QUESTION: Did Secretary Rice receive any assurances from Mr. Lavrov that Russia will inform U.S. on their next step on this matter?

MR. MCCORMACK: I'm sure we'll hear from them if they do, in fact, decide to hold the meeting.

I would also make one further point regarding the Quartet. At the envoy level, I daresay that on any given day David Welch, Assistant Secretary Welch, is in contact with other members of the Quartet, whether that's from the EU or member-states of the EU, on these issues. So we're working very closely with other members of the Quartet, other states, regarding issues of aid. I would expect in the coming weeks that the United States and the EU would be talking about their reviews of their individual aid programs and the different legal standards that would apply and have a general discussion about policy matters concerning aid to any future Palestinian government.


QUESTION: I'm trying to see how you see this process that could take place with the Russians. Are you in support of it and coordinating with them, as you do with the EU-3, for instance, with Iran; that you weren't a party to it but you were briefed on it and you kind of coordinated your approach? Or are you saying, you know, although members of the Quartet agree to these certain principles, you know, you're on your own what you want to do and how you want to do it?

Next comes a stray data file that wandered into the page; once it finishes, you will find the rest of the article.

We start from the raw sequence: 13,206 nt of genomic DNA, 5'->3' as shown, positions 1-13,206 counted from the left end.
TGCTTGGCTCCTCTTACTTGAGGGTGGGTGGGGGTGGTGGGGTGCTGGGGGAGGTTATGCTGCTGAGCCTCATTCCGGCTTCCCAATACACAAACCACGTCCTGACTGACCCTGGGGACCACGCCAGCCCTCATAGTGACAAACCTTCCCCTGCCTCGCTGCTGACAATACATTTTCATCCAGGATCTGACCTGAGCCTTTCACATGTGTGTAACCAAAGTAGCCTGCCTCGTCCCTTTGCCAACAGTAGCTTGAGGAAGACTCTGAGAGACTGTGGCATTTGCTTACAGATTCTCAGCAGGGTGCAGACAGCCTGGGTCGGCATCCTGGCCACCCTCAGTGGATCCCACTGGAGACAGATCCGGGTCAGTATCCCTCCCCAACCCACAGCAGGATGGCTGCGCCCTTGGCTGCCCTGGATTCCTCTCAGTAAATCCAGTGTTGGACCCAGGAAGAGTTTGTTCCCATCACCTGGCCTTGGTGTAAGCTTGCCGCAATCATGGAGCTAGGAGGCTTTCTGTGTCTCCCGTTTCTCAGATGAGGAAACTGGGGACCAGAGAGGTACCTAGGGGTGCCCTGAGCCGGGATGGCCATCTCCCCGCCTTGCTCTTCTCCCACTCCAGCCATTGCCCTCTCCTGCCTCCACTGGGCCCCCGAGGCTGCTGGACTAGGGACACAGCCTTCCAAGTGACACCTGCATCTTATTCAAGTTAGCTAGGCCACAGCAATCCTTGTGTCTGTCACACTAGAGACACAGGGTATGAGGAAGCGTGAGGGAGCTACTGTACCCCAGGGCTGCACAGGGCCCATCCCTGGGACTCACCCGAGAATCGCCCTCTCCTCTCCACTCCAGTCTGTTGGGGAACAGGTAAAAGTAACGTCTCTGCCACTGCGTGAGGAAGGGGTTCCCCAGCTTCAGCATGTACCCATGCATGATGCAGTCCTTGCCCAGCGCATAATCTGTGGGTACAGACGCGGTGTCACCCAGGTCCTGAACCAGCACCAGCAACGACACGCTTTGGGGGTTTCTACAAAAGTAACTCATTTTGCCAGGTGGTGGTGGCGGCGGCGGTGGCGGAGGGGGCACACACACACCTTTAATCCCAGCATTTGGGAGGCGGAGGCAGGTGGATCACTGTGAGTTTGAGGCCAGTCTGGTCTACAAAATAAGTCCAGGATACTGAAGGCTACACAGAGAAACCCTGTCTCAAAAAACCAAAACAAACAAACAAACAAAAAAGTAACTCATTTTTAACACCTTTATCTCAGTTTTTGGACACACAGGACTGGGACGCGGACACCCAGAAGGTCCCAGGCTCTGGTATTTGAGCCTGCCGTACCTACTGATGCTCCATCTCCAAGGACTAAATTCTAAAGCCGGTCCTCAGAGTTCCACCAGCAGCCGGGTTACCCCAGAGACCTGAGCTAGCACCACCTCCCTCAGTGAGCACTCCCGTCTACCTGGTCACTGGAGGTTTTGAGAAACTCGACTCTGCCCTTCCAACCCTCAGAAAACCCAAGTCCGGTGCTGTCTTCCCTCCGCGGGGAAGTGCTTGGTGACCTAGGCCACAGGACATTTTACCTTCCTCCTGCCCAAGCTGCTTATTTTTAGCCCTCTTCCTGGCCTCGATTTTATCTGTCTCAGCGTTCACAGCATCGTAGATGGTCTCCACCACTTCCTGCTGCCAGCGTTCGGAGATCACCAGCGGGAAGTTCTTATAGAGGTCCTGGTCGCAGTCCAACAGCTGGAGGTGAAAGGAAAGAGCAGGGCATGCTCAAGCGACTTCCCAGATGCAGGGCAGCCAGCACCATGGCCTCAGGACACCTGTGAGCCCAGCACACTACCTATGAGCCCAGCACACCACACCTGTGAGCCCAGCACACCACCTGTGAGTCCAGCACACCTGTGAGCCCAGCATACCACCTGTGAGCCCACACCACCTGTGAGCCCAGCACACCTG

MR. MCCORMACK: I wouldn't draw the analogy that you've laid out there. As I responded to Barry, should individual countries make the decision to have contact with Hamas, we have urged them -- and we've done this in public as well as in private --

QUESTION: Is it coordinated? Is this a coordinated approach that you support and endorse? Or are you saying, you know, do what you want, but if you're going to do it, you should stick with --

MR. MCCORMACK: I'm not sure I see the -- I'm not sure -- maybe you're making it a fine distinction here that I am failing to pick up, Elise, but what we have stated very clearly is that this is for -- individual countries will make sovereign decisions about issues related to aid, issues related to contact. What we have stated very clearly is that if they, in fact, do have contact that they should reinforce, underline the principles outlined in the Quartet statement. You know, I don't know if that's -- how I can be more clear more about that.